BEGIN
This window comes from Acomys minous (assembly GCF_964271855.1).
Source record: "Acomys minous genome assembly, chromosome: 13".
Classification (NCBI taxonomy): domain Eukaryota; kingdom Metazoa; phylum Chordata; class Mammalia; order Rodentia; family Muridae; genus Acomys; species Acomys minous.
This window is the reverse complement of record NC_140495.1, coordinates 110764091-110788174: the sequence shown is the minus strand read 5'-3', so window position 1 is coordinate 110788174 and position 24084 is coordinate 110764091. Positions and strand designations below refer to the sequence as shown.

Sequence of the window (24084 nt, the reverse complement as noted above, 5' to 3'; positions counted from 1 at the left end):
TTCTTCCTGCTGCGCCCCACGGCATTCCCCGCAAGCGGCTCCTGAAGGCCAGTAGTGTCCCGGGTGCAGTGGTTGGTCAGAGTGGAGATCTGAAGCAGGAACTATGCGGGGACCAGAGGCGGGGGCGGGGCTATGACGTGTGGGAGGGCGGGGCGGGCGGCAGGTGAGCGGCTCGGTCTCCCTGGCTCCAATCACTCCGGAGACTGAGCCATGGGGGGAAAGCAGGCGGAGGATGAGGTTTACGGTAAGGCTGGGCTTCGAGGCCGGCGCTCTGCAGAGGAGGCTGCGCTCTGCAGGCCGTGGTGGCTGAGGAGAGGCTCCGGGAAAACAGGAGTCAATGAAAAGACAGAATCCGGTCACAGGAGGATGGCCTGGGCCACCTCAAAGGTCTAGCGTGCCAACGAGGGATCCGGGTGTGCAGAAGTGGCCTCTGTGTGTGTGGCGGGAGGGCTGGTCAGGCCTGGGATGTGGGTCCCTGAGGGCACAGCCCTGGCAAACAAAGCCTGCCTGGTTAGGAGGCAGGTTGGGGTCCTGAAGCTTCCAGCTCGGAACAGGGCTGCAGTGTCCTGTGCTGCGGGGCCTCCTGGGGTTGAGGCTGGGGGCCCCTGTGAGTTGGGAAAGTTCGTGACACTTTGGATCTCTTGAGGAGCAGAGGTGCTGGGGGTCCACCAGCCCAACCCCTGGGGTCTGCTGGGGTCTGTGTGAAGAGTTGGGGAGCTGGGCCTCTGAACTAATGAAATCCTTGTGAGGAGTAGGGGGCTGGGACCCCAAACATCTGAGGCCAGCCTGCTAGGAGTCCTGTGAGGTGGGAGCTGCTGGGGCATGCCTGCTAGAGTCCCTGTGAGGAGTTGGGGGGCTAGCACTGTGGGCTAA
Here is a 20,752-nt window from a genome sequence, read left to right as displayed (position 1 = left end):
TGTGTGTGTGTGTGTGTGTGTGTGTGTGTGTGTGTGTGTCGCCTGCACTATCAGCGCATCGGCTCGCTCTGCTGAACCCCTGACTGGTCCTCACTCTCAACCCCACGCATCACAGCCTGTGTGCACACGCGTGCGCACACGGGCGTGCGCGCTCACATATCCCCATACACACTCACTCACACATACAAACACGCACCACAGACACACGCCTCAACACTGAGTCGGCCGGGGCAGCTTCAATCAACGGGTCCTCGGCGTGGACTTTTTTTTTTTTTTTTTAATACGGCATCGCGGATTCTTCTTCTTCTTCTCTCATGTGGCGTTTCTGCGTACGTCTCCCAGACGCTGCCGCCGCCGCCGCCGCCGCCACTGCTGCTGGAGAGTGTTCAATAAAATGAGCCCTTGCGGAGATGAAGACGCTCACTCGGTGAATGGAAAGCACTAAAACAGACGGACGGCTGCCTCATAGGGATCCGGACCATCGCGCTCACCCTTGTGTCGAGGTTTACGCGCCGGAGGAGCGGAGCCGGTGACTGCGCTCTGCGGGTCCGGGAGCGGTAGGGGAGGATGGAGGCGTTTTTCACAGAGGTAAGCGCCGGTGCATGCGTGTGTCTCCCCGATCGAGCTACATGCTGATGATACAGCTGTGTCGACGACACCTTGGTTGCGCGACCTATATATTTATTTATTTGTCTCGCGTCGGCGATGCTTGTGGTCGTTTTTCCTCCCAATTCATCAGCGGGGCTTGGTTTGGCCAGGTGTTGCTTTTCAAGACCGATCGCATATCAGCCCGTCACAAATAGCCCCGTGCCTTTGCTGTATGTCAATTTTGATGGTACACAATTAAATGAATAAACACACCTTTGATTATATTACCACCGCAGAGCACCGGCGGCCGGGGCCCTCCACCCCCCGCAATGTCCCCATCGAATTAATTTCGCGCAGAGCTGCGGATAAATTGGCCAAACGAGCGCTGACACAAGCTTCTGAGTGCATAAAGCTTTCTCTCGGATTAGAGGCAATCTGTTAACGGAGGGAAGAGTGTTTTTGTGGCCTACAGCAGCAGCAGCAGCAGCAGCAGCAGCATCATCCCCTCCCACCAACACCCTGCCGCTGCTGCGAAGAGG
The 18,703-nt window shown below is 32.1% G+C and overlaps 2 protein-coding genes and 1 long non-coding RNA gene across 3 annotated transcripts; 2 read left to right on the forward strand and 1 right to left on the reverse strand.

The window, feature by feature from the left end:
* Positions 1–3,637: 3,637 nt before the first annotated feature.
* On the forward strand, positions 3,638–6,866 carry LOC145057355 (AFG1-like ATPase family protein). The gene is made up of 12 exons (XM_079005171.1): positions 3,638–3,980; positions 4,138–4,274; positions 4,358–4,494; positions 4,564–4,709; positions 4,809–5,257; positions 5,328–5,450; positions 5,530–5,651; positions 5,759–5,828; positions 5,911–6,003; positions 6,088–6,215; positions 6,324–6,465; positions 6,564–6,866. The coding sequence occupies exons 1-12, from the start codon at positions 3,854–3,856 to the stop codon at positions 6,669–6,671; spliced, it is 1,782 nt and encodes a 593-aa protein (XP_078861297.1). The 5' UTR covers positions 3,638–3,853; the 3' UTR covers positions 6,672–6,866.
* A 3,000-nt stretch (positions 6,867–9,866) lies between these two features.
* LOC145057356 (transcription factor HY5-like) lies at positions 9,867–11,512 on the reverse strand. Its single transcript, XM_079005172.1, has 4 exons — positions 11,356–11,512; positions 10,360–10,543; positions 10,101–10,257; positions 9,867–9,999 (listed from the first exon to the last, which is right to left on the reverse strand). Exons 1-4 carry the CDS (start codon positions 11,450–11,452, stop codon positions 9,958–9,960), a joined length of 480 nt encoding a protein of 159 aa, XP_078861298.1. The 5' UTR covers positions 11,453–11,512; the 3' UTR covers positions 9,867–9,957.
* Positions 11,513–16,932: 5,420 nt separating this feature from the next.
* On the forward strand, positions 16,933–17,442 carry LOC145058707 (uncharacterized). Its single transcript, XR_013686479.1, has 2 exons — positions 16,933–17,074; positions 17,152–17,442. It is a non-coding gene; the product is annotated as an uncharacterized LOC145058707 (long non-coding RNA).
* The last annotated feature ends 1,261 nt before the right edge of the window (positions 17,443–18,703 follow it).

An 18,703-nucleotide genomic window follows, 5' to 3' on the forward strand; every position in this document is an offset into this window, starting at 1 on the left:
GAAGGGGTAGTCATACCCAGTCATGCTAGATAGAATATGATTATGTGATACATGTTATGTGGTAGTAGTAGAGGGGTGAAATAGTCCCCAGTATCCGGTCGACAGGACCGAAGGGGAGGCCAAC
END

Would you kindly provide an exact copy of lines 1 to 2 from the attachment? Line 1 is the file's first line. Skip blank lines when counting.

This window comes from Acomys minous (assembly GCF_964271855.1).
Source record: "Acomys minous genome assembly, chromosome: 13".